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Albert Sidney Johnson letter to Texas governor Peter Hansborough Bell introducing Charles Stewart Todd, a commissioner appointed by the U.S. to execute aspects of the Treaty of Guadalupe (1848, between U.S. and Mexico). Specifically, Johnston notes Stewart is to "make such dispositions of the Indian tribes bordering upon the line about to be established between this [U.S.] government & Mexico, as will enable the Government of the U. States to carry out the stipulation of the treaty of Guadaloupe [sic]."
N. Orleans Nov. 30th 1850 To His Excellency Gov. P. Hansborough Bell Dr. Sir I have the pleasure to introduce to you the Hon. C. Tod late minister to Russia and now commissioner in conjunction with Col. Campbell to make such dispositions of the Indian tribes bordering upon the line about to be established between this Government & Menico as will enable the Government of the U. States to carry out the stipulation of the treaty of Guadaloupe [sic]. Your Excellency will take great pleasure in promoting the object of the mission I have no doubt, and more appreciably, as it may possibly be made to embrace some arrangement for the final pacification of the Indian tribes on our frontier. With great respect Yr obt. servt. A. Sidney Johnston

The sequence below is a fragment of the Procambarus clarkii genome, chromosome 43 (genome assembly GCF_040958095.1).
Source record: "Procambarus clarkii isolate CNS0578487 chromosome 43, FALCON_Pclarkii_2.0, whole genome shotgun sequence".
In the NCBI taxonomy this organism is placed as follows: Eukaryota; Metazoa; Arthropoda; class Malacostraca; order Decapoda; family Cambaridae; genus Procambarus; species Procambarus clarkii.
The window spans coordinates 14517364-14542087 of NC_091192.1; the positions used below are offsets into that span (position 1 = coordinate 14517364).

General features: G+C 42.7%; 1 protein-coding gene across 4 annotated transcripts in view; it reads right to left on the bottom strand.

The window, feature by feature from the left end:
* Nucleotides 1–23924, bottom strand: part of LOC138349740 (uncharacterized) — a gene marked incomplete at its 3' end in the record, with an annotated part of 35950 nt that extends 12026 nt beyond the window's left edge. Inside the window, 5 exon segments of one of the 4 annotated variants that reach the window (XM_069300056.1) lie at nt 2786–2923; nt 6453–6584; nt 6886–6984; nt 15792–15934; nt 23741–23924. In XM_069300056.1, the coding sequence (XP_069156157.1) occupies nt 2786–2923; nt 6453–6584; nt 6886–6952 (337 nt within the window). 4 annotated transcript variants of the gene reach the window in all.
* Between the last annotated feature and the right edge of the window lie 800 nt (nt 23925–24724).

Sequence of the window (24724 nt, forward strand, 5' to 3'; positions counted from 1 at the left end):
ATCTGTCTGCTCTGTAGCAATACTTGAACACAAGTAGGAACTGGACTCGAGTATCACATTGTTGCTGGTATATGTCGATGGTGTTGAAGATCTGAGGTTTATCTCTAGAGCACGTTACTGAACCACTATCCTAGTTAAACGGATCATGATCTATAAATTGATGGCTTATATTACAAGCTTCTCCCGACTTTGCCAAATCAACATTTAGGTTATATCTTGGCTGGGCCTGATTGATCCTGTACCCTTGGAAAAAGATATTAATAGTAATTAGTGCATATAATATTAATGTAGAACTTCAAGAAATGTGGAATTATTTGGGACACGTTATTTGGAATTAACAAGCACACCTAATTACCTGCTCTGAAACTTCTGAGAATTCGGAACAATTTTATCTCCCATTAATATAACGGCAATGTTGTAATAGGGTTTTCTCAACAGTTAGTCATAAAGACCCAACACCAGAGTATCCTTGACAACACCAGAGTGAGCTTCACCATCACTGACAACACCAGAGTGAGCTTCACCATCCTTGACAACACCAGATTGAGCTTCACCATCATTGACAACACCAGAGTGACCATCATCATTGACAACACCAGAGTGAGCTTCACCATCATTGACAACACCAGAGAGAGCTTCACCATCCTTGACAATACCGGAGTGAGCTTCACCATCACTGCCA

Creator Life Dates
New Orleans, 30 November 1850, 1850, Peter Hansborough Bell, Russia, Albert Sidney Johnston, Indians, Native Americans, land, land dispute, Mexico, Treaty of Guadalupe, Treaty of Guadalupe Hidalgo, United States, border
Diplomatic History | Indigenous Studies | Military History | United States History
800ppi 24-bit depth color; Scanned with an Epson 15000 Photo scanner with Epson Scan software; Archival master is a TIFF; TIFFs converted to PDF with Adobe Acrobat XI Pro.
The original from which this digital representation is taken is housed in The Littlejohn Collection at Wofford College, located in the Sandor Teszler Library.
Johnston, Albert Sidney, "Albert Sidney Johnson letter to Texas governor Peter Hansborough Bell introducing Charles Stewart Todd. New Orleans, 1850." (1850). Broadus R. Littlejohn, Jr. Manuscript and Ephemera Collection. 227.
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